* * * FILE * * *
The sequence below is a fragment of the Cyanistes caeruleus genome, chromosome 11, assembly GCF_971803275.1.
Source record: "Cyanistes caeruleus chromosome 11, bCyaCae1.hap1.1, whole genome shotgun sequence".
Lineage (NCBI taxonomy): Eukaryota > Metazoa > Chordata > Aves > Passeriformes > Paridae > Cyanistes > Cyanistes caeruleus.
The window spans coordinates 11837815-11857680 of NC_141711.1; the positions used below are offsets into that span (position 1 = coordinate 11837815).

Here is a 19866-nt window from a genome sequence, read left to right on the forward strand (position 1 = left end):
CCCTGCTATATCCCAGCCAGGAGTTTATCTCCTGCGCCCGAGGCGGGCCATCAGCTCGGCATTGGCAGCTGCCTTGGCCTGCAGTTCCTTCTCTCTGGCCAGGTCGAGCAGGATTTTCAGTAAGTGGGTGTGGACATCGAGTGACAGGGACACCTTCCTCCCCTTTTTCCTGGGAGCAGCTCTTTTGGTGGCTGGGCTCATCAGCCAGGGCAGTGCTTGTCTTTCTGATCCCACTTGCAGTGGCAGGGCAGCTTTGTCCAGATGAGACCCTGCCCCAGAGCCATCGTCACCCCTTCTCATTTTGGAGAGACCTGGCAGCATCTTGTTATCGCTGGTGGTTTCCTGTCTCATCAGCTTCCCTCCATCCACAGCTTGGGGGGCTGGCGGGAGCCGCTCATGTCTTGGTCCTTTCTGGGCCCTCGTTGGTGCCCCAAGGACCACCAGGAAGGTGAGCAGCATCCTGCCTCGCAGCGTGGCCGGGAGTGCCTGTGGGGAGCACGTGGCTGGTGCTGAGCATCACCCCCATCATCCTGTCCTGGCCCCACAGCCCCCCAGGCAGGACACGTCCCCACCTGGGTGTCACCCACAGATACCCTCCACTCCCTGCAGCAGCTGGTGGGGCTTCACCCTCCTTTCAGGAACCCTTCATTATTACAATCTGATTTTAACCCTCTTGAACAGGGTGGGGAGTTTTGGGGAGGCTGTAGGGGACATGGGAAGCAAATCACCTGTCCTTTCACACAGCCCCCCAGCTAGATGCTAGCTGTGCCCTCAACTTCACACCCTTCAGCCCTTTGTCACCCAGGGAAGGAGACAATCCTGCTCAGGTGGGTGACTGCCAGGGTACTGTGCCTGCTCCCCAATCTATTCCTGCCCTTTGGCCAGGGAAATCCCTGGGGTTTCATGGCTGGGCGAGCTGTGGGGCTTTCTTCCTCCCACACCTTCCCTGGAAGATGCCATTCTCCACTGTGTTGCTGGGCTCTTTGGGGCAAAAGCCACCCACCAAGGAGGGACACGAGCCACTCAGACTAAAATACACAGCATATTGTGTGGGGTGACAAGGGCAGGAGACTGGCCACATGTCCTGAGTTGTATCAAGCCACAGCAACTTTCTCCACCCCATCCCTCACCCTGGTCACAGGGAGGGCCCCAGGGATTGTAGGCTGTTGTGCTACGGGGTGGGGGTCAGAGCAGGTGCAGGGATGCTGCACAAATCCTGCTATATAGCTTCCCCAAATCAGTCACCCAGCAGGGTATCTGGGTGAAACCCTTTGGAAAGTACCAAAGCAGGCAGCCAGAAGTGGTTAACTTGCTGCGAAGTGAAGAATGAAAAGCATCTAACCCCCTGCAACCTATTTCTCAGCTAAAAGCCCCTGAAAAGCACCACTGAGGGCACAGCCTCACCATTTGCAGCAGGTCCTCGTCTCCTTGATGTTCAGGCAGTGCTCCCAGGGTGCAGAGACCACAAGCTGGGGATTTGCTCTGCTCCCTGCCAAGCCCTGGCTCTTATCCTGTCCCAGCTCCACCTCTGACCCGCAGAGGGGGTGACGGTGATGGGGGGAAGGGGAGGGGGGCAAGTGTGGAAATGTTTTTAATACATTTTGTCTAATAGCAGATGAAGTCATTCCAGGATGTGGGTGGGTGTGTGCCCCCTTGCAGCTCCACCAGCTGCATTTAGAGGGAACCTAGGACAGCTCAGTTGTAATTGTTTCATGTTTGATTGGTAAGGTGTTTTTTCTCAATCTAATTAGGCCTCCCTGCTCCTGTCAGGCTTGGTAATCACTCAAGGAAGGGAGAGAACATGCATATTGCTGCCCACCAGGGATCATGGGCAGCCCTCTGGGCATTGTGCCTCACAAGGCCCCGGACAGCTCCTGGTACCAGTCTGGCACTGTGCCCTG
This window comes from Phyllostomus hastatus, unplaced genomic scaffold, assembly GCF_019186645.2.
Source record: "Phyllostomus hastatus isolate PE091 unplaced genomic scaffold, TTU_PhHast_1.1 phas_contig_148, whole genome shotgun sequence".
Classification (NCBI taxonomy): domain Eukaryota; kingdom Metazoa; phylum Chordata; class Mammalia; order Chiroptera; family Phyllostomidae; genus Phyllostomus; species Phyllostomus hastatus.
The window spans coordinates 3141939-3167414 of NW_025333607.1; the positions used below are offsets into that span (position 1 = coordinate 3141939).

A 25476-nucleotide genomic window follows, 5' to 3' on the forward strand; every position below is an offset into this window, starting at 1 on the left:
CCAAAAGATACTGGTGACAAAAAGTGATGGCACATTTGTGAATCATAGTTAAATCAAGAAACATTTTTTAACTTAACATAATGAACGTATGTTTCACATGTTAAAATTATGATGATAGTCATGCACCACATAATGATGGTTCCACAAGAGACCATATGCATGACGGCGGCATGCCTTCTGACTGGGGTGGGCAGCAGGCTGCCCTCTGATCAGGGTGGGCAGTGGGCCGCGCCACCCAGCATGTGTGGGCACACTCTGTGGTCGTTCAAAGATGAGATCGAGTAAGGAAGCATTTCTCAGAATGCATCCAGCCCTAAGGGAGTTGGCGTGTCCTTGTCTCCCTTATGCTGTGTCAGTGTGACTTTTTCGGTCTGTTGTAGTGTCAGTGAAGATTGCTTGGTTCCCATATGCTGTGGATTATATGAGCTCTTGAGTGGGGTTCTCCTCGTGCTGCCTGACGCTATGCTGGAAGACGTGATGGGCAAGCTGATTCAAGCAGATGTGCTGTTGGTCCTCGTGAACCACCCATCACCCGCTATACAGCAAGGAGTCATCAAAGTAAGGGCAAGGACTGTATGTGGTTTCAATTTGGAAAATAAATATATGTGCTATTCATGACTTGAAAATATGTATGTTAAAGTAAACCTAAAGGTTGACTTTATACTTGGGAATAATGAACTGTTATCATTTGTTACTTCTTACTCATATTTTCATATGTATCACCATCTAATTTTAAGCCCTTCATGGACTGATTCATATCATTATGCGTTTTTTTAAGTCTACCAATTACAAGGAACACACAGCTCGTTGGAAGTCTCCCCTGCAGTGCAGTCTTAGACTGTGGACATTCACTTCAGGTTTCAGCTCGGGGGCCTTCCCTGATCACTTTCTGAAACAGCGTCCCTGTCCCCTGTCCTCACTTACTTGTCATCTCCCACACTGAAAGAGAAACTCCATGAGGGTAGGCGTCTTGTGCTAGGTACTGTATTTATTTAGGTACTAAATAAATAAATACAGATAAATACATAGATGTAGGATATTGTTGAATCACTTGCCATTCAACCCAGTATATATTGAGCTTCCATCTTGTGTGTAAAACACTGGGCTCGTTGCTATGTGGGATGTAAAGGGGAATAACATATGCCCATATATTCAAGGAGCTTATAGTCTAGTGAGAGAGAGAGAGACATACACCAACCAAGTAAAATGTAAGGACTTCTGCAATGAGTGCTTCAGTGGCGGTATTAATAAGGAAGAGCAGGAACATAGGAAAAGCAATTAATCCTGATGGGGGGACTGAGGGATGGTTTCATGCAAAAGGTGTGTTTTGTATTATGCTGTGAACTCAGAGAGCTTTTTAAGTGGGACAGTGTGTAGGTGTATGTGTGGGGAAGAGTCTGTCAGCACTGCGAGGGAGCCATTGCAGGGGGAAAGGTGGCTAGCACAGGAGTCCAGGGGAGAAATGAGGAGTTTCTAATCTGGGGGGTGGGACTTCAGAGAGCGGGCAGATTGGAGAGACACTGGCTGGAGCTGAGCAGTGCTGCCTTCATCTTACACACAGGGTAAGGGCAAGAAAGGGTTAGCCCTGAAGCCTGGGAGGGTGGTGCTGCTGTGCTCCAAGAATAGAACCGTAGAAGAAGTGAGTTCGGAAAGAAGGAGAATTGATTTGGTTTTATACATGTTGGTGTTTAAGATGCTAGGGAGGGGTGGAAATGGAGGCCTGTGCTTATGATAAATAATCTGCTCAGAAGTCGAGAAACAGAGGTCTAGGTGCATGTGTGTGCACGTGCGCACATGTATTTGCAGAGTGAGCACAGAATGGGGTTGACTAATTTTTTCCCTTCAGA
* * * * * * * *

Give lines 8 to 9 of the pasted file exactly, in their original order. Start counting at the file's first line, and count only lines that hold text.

Source record: "Phyllostomus hastatus isolate PE091 unplaced genomic scaffold, TTU_PhHast_1.1 phas_contig_148, whole genome shotgun sequence".
Classification (NCBI taxonomy): domain Eukaryota; kingdom Metazoa; phylum Chordata; class Mammalia; order Chiroptera; family Phyllostomidae; genus Phyllostomus; species Phyllostomus hastatus.